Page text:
There's a Change Coming
One of the things is how we use language.
Most conflict in a relationship arises not from what is being said, but from the language that is used to say it.
Change your words, and you can radically improve your relationship.
Start With …
- Firstly, say “I” not “you”.
- Say “I'm cold”, rather than “You pulled the blanket off me.”
Here you are saying how you feel, and not what the other person did.
By phrasing it this way, two things are different.
Firstly, it is no longer an accusation of the other person's behavior, so it does not provoke a defensive response (“No I didn't”) or a counter-attack (“Well, so do you.”) It is merely a statement of how the world is for you.
Secondly, a statement in the first person is an act of intimacy, a revealing of your self.
By speaking about your own feelings, you offer closeness and invite empathy.
In Stark Contrast
In contrast, talking about the other person's behavior is often taken as a criticism.
That's painful, and more than likely will elicit a hardening of their position in the form of a justification for the action, or an attack on you in return.
When trying to resolve conflict together, almost any statement about the past tends to feel accusatory.
Try changing your language to only use the present tense.
When coupled with “you”, the past can become the speech of blame.
For instance, instead of “You left your dishes in the sink again”, you might say “I'm feeling a little overwhelmed with all the housework.”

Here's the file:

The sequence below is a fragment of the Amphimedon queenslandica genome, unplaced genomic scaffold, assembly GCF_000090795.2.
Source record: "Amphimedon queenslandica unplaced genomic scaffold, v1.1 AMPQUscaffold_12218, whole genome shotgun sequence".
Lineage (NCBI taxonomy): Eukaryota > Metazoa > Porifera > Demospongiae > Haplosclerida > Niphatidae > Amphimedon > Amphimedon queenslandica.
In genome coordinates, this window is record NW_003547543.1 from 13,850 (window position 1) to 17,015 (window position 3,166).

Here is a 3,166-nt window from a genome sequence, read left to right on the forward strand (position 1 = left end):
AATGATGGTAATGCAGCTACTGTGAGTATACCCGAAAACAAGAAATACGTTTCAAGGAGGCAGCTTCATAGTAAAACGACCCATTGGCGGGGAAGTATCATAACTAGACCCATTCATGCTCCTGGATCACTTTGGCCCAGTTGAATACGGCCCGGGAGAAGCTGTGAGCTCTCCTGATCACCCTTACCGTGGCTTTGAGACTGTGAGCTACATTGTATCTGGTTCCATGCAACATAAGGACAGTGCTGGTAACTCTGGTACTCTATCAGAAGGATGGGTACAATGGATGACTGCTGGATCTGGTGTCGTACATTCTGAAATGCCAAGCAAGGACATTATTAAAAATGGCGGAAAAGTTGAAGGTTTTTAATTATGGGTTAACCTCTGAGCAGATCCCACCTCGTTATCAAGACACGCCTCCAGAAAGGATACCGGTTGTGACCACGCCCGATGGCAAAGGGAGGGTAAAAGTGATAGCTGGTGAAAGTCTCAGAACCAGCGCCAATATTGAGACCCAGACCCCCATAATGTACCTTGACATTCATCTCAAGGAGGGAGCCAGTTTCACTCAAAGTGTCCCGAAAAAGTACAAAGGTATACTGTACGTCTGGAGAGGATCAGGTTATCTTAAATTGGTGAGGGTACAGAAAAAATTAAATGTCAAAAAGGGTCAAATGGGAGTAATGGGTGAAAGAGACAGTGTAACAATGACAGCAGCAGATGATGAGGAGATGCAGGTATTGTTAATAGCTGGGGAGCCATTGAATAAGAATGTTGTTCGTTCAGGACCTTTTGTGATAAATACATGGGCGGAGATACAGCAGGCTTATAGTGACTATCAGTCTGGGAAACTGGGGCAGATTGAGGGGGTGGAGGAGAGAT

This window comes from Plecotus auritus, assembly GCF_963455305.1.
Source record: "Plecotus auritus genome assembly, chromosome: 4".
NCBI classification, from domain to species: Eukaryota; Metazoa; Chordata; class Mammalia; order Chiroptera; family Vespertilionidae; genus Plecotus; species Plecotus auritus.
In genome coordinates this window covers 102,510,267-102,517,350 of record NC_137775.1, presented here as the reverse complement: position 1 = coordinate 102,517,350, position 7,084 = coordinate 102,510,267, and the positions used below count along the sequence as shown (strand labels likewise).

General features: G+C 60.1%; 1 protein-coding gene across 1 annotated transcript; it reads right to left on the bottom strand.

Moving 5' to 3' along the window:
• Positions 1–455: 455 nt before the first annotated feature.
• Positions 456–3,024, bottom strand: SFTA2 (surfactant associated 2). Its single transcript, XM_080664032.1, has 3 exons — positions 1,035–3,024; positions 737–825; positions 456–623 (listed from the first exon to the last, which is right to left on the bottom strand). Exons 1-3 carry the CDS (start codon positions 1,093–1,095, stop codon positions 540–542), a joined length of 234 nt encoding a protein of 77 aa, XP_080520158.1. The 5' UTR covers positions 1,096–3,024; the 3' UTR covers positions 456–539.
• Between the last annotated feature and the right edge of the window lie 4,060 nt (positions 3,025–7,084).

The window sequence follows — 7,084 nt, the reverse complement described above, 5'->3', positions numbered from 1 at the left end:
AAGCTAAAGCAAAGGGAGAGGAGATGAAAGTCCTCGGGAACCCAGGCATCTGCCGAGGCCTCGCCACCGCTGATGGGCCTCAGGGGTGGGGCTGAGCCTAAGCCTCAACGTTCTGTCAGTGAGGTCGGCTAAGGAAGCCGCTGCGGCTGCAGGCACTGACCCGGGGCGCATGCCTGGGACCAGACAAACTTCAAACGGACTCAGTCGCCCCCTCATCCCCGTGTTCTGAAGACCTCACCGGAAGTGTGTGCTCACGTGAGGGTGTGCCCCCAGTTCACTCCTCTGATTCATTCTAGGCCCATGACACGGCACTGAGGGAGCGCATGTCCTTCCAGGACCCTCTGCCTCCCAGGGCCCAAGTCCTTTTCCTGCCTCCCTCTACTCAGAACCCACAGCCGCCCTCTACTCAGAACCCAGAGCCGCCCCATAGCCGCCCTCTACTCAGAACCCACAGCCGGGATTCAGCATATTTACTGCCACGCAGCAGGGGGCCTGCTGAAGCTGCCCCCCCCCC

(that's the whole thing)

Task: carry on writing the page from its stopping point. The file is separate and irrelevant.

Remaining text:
Likewise with the future; speaking of what should be is often a way of avoiding what is actually happening in the present.
You Can Use ‘We”
This is not to say that there is no place for speaking of the past or the future; certainly we need to plan, and we need to use our past experience to guide our current behavior, but it is rarely constructive in the context of a personal conflict.
When it is necessary to digress from the present, using “we” is often a constructive approach.
Make sure you use these language suggestions in the spirit in which they are meant, rather than literally. It is easy to stumble, and imply criticism or blame within the guidelines suggested.
They exist as an aid to help you develop a different way of relating.
Ideally both partners will commit to this style of communicating, but even if only practiced by you, significant change can take place, as the negative feedback cycle of an argument is interrupted.
By continuing to communicate, yet not treating the conversation as adversarial, you can single-handedly encourage a different style of communication.
This technique works with all relationships, not just for couples.
It also works with family, friends and work colleagues.
You will find that when both parties relate in this way, conflicts become discussions.
By offering up your feelings as well as your point of view, each person gains insight into and empathy for the other. This allows for an exploration of possibilities that eventually leads to a solution that works for both people – a mutual solution where no compromise has taken place.
Speak Your Mind, With Your Opinion
Nice to see you made it to the end of the post. Here’s what you can do next:
- What language do you use?
- Where can you improve?
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